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JUST ASKING

The Buffalo Philharmonic Orchestra kicks off the summer and their 2001 Mozart Festival with an outdoor concert on Saturday, on the slopes of Ellicottville's Holiday Valley.

Timothy Muffitt, the music director and conductor of the Baton Rouge Symphony in Louisiana, will make his fourth appearance with the BPO as Saturday night's guest conductor. (The concert begins at 6:30 p.m.; tickets are $15, call (800) 349-9099.)

Muffitt, 40, has been called one of the most exciting and insightful young conductors in the country. We caught up with him in Chautauqua where he is the director of the Institution's Music School Festival Orchestra.

Tell me about Saturday's program.

The program that I'm doing on the Mozart festival is pulled from what I think we would call the "popular classics." (Meaning,) of course, we're going to have some Mozart in there, and we've got the "Don Giovanni Overture," which is opening the program.

Rimsky-Korsakov's "Capriccio Espagnol" is also one that audiences have been loving forever.

What else?

We're going to throw the audience two big bones - there's a wonderful suite from "Porgy and Bess" written by George Gershwin and put together by Robert Russell Bennett. It's an extended work that really highlights a lot of the great moments from "Porgy and Bess." And we're going to close the concert with Tchaikovsky's "1812 Overture."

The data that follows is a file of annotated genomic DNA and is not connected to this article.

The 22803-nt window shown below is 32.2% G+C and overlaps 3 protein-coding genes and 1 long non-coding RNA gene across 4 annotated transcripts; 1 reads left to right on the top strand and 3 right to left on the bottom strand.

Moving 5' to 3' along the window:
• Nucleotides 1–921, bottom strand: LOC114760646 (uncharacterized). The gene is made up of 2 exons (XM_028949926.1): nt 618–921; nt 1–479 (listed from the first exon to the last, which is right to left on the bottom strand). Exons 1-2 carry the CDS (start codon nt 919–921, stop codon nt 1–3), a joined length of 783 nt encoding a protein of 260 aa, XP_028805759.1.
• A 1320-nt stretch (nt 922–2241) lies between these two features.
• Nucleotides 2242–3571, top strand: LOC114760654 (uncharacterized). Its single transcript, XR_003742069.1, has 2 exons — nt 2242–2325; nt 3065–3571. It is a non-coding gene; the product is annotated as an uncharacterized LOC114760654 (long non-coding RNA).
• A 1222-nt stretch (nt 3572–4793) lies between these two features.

Would you say this is a kind of "greatest hits" of the classical world performance?

It is. This is not a pops concert, though.

Do you prefer to conduct more obscure pieces or crowd pleasers?

What I'm looking for when I program concerts is to create a meaningful and memorable experience for the audience. Sometimes there's a place for works that are going to expand the audience's horizons, take them into new places and expose them to new means of musical expression.

Then there are times when we need to stay more in the mainstream. I think that the people who are attracted to these outdoor summer festival concerts might be the people who haven't yet ventured into the concert hall itself, yet. Let's give them some of our greatest hits and let them really feel comfortable in the experience.

Is the show just for them?

This show is accessible to children, it's accessible to people who think they only like rock 'n' roll - the big orchestral repertoire is powerful, exciting, energetic, make-your-hair-stand-up-on-end kind of music. It's also music that is really at home outdoors on a beautiful summer evening.

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